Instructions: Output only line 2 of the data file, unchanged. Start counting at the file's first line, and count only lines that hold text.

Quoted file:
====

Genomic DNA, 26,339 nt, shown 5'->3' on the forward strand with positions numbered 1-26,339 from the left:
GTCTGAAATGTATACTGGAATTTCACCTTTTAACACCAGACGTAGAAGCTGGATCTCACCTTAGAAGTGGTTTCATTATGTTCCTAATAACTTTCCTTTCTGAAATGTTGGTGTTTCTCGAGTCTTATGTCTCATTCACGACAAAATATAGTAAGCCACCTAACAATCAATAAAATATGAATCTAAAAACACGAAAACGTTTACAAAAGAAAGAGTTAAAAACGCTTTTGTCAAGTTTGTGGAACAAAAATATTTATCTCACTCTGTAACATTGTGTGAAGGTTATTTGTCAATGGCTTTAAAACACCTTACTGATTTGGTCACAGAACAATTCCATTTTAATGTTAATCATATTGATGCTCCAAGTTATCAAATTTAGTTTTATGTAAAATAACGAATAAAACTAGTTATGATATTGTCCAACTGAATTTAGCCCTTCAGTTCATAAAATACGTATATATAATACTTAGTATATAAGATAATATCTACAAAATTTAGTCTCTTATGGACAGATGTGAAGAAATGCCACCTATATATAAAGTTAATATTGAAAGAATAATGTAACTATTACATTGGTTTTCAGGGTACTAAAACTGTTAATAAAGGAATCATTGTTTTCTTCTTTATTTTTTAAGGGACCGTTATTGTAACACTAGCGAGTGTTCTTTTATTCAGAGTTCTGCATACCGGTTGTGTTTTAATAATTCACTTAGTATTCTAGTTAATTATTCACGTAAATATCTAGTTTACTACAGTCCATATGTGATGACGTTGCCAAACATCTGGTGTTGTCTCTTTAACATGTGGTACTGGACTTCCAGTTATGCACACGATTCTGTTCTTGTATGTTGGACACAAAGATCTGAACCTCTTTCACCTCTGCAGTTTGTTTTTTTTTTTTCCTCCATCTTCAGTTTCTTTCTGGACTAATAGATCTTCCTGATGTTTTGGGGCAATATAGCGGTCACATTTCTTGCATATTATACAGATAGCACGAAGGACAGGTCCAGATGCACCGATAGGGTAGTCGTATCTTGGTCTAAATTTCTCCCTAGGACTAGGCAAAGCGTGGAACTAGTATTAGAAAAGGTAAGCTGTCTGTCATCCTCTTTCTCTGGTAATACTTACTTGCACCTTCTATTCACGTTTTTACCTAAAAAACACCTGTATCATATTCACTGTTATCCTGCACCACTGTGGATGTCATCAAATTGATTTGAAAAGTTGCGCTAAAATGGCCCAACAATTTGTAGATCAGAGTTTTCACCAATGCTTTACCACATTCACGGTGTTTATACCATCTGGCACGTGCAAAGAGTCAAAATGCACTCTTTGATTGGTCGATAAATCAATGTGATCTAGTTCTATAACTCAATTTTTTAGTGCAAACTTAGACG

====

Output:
GTCTGAAATGTATACTGGAATTTCACCTTTTAACACCAGACGTAGAAGCTGGATCTCACCTTAGAAGTGGTTTCATTATGTTCCTAATAACTTTCCTTTCTGAAATGTTGGTGTTTCTCGAGTCTTATGTCTCATTCACGACAAAATATAGTAAGCCACCTAACAATCAATAAAATATGAATCTAAAAACACGAAAACGTTTACAAAAGAAAGAGTTAAAAACGCTTTTGTCAAGTTTGTGGAACAAAAATATTTATCTCACTCTGTAACATTGTGTGAAGGTTATTTGTCAATGGCTTTAAAACACCTTACTGATTTGGTCACAGAACAATTCCATTTTAATGTTAATCATATTGATGCTCCAAGTTATCAAATTTAGTTTTATGTAAAATAACGAATAAAACTAGTTATGATATTGTCCAACTGAATTTAGCCCTTCAGTTCATAAAATACGTATATATAATACTTAGTATATAAGATAATATCTACAAAATTTAGTCTCTTATGGACAGATGTGAAGAAATGCCACCTATATATAAAGTTAATATTGAAAGAATAATGTAACTATTACATTGGTTTTCAGGGTACTAAAACTGTTAATAAAGGAATCATTGTTTTCTTCTTTATTTTTTAAGGGACCGTTATTGTAACACTAGCGAGTGTTCTTTTATTCAGAGTTCTGCATACCGGTTGTGTTTTAATAATTCACTTAGTATTCTAGTTAATTATTCACGTAAATATCTAGTTTACTACAGTCCATATGTGATGACGTTGCCAAACATCTGGTGTTGTCTCTTTAACATGTGGTACTGGACTTCCAGTTATGCACACGATTCTGTTCTTGTATGTTGGACACAAAGATCTGAACCTCTTTCACCTCTGCAGTTTGTTTTTTTTTTTTCCTCCATCTTCAGTTTCTTTCTGGACTAATAGATCTTCCTGATGTTTTGGGGCAATATAGCGGTCACATTTCTTGCATATTATACAGATAGCACGAAGGACAGGTCCAGATGCACCGATAGGGTAGTCGTATCTTGGTCTAAATTTCTCCCTAGGACTAGGCAAAGCGTGGAACTAGTATTAGAAAAGGTAAGCTGTCTGTCATCCTCTTTCTCTGGTAATACTTACTTGCACCTTCTATTCACGTTTTTACCTAAAAAACACCTGTATCATATTCACTGTTATCCTGCACCACTGTGGATGTCATCAAATTGATTTGAAAAGTTGCGCTAAAATGGCCCAACAATTTGTAGATCAGAGTTTTCACCAATGCTTTACCACATTCACGGTGTTTATACCATCTGGCACGTGCAAAGAGTCAAAATGCACTCTTTGATTGGTCGATAAATCAATGTGATCTAGTTCTATAACTCAATTTTTTAGTGCAAACTTAGACG